Fiction Review: Thirteen Reasons Why
This is a little out of scope for my blog but I'm aware a number of my readers are the same age as me - somewhere in their forties or fifties with adolescent children. This is a review of Jay Asher's novel which is the basis for the Netflix series of the same name.
Thirteen Reasons Why is the story of Hannah Baker, a high school student who committed suicide. She left behind a set of thirteen audio tapes, explaining why she killed herself and the people who contributed to that. She claims the recipients are being watched and if they don't listen and pass them on the tapes will be released publicly. The novel follows the most recent recipient Clay Jensen, who does not understand why he is considered part of the reason she killed herself, as he cared about her though was never as close to her as he wanted to be.
Hannah feels trapped and betrayed. She has the reputation of a slut, despite having only gone so far as to kiss a few boys and nothing more. She feels betrayed in friendships, was the victim of a peeping tom, witnessed a rape, and various other dark moments which the tapes detail.
The novel and the series have generated a fair amount of controversy, being accused of glamorizing a suicide. I've mixed views on this. I do not like the near-supernatural power she seems to exude in death, able to force these people to listen to her tapes and pass them on. On the other hand, it also shows some very realistic reactions to the event. Clay is crushed - not only is he crushed, he is angry, as he would have been there for her had she let him. They made out at a party shortly before her death but she then pulled away from him, for reasons he could not understand.
As an adult, it seems easy to view Hannah's suicide as extreme. She won't be in high school forever, she does have people who care about her. Though it's decades away, I still remember high school well enough to remember how it is very much your entire world and the thought of life after it seem foreign. Moreover, it is very likely she's suffering from depression and would have benefited greatly from therapy. She never does pursue therapy, though she does make one attempt to get help from a guidance counselor, though it is a last-ditch effort, after she has largely made up her mind - essentially, unless he can fix everything in a single conversation she is committed to ending her life.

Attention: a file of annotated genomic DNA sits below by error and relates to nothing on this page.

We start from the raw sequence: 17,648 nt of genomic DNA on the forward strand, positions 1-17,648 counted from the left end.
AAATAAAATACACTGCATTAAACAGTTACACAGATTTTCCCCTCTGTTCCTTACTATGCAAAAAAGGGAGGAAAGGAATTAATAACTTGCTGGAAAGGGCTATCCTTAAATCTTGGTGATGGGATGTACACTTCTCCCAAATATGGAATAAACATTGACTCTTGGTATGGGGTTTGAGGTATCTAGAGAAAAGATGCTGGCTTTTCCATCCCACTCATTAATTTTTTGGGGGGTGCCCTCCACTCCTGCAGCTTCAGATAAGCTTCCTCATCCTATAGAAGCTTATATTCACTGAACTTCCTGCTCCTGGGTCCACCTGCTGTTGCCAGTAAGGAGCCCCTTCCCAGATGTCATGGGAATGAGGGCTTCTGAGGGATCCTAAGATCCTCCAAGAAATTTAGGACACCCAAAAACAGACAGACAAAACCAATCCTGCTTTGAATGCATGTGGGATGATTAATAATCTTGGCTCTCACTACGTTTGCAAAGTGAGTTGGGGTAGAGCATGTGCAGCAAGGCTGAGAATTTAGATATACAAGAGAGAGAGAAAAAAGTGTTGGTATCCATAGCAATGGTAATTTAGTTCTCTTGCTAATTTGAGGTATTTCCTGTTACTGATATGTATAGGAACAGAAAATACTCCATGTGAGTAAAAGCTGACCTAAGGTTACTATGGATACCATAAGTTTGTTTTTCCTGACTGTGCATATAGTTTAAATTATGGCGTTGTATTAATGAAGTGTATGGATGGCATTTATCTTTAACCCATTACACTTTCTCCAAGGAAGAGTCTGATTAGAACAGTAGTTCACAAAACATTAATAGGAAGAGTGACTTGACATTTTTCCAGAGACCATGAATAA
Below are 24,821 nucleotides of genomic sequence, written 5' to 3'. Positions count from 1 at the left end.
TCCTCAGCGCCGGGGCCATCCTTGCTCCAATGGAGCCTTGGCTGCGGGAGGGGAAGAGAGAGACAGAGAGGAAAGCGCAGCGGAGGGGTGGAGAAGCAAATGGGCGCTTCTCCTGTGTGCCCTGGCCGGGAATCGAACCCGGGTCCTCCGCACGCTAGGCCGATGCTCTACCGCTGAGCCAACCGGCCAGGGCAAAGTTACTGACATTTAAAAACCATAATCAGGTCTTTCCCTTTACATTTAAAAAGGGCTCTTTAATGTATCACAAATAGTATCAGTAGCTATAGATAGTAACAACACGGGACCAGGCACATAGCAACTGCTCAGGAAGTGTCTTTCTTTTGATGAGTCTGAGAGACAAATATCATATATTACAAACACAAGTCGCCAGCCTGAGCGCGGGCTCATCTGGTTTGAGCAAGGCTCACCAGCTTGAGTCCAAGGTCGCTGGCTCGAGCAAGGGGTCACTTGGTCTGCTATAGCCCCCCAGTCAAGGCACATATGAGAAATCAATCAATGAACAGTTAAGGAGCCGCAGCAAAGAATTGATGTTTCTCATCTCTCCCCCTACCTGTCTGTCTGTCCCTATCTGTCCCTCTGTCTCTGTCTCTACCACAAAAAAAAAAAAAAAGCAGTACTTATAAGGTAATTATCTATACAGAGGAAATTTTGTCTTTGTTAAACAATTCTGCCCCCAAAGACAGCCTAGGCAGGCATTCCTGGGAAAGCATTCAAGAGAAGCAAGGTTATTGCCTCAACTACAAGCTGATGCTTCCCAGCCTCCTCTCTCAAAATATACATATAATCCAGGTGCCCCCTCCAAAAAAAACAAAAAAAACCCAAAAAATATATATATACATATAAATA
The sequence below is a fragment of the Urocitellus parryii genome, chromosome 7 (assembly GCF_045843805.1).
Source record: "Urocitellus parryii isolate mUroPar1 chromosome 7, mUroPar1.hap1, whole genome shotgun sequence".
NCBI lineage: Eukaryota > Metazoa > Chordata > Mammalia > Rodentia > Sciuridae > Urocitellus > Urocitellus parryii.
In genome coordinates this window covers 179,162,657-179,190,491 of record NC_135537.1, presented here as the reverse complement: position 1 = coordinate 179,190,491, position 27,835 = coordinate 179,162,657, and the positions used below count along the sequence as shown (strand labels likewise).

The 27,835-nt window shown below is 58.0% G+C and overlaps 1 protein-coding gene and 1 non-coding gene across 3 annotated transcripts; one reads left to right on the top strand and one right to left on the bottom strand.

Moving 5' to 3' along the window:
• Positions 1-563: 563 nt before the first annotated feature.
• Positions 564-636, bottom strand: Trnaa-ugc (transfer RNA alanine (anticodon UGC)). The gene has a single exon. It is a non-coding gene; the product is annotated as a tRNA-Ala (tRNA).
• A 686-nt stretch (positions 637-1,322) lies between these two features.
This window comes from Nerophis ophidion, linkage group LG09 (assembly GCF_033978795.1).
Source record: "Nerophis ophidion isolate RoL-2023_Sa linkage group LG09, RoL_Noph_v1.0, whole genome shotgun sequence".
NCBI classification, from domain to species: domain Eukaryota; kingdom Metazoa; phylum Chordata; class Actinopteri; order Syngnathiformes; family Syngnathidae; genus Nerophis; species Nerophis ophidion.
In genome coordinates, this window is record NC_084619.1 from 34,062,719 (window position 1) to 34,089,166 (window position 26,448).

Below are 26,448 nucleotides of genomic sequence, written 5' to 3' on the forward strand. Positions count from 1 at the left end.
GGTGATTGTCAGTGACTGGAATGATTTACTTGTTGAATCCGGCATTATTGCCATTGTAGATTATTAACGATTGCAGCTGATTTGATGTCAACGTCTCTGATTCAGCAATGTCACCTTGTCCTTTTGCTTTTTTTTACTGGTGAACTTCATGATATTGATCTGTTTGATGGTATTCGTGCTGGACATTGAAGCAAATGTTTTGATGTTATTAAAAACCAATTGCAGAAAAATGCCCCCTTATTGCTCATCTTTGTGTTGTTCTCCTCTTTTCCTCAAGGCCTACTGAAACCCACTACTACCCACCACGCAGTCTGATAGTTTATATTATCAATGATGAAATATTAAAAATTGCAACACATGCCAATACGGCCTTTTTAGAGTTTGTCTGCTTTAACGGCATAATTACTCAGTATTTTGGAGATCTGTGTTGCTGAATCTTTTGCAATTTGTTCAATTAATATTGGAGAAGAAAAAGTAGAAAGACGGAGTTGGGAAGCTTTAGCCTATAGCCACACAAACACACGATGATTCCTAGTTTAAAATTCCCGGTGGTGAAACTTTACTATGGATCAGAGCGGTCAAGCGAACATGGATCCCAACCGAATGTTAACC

Should parents allow their kids to read this (and watch the series, of which I've seen enough episodes to know that while not identical, they are very similar)? It's a tough call. My own kids had begun watching the show on Netflix before I was aware of it and while I generally give them a wide latitude in their reading and viewing, I'd've been hesitant about this one - especially with one of my kids suffering from depression and having had instances of suicidal ideation. I spoke about it with her therapist who wasn't a big fan of the show but felt that forbidding it would turn it into a "forbidden fruit" and instead encouraged me to also watch and/or read it so I could discuss it with my kids. I have completed reading the book and have been working my way through the Netflix series.
And I think that's where the critical point is - adolescents at risk for suicide absolutely should not watch the series in isolation. However, suicide is a real and large problem and it does provide a starting point for conversations. We've talked about what other options Hannah had, we've questioned whether she really gets closure from the events which hurt her by killing herself and releasing the tapes. From that perspective, it is a useful tool. And I'm very pleased with how damn angry it showed Clay - he was sad, but he was also pissed at Hannah as he absolutely would have been there for her.
While I'm not against physician-assisted suicide in the case of fatal and painful diseases, suicide is often a part of a mental illness, and in such cases it is the mental illness that should be treated.